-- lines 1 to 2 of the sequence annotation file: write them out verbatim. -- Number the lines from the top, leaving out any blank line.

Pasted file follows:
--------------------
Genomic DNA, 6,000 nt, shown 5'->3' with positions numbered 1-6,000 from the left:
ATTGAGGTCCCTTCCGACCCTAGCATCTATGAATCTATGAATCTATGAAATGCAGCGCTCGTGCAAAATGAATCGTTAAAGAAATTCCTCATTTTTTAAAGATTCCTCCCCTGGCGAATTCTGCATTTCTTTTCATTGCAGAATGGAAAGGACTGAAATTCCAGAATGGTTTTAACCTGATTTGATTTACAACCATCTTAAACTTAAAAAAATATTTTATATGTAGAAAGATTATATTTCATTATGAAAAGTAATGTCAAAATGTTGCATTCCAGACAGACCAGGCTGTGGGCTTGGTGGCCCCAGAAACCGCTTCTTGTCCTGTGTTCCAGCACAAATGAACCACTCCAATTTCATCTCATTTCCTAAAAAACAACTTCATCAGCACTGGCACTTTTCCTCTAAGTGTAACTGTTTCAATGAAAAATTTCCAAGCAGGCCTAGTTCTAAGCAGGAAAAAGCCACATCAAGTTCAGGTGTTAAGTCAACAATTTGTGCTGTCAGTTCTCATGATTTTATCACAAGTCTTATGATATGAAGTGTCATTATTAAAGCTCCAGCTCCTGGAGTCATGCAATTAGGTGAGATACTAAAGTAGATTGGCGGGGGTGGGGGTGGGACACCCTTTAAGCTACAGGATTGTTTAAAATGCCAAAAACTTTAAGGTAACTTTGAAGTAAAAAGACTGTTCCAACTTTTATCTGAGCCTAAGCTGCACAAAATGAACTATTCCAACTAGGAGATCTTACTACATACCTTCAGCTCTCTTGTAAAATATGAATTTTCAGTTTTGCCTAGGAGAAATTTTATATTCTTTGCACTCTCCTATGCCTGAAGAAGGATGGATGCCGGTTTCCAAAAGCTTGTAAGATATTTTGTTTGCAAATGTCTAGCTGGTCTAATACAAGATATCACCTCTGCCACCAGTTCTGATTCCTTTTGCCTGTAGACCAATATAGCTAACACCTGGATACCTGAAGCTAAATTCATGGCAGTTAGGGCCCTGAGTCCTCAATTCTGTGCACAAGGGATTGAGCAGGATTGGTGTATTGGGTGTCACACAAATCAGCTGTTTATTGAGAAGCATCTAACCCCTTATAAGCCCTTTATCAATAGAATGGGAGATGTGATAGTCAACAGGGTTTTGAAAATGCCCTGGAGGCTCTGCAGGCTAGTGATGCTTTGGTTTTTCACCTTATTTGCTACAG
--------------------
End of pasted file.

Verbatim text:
Genomic DNA, 6,000 nt, shown 5'->3' with positions numbered 1-6,000 from the left:
ATTGAGGTCCCTTCCGACCCTAGCATCTATGAATCTATGAATCTATGAAATGCAGCGCTCGTGCAAAATGAATCGTTAAAGAAATTCCTCATTTTTTAAAGATTCCTCCCCTGGCGAATTCTGCATTTCTTTTCATTGCAGAATGGAAAGGACTGAAATTCCAGAATGGTTTTAACCTGATTTGATTTACAACCATCTTAAACTTAAAAAAATATTTTATATGTAGAAAGATTATATTTCATTATGAAAAGTAATGTCAAAATGTTGCATTCCAGACAGACCAGGCTGTGGGCTTGGTGGCCCCAGAAACCGCTTCTTGTCCTGTGTTCCAGCACAAATGAACCACTCCAATTTCATCTCATTTCCTAAAAAACAACTTCATCAGCACTGGCACTTTTCCTCTAAGTGTAACTGTTTCAATGAAAAATTTCCAAGCAGGCCTAGTTCTAAGCAGGAAAAAGCCACATCAAGTTCAGGTGTTAAGTCAACAATTTGTGCTGTCAGTTCTCATGATTTTATCACAAGTCTTATGATATGAAGTGTCATTATTAAAGCTCCAGCTCCTGGAGTCATGCAATTAGGTGAGATACTAAAGTAGATTGGCGGGGGTGGGGGTGGGACACCCTTTAAGCTACAGGATTGTTTAAAATGCCAAAAACTTTAAGGTAACTTTGAAGTAAAAAGACTGTTCCAACTTTTATCTGAGCCTAAGCTGCACAAAATGAACTATTCCAACTAGGAGATCTTACTACATACCTTCAGCTCTCTTGTAAAATATGAATTTTCAGTTTTGCCTAGGAGAAATTTTATATTCTTTGCACTCTCCTATGCCTGAAGAAGGATGGATGCCGGTTTCCAAAAGCTTGTAAGATATTTTGTTTGCAAATGTCTAGCTGGTCTAATACAAGATATCACCTCTGCCACCAGTTCTGATTCCTTTTGCCTGTAGACCAATATAGCTAACACCTGGATACCTGAAGCTAAATTCATGGCAGTTAGGGCCCTGAGTCCTCAATTCTGTGCACAAGGGATTGAGCAGGATTGGTGTATTGGGTGTCACACAAATCAGCTGTTTATTGAGAAGCATCTAACCCCTTATAAGCCCTTTATCAATAGAATGGGAGATGTGATAGTCAACAGGGTTTTGAAAATGCCCTGGAGGCTCTGCAGGCTAGTGATGCTTTGGTTTTTCACCTTATTTGCTACAG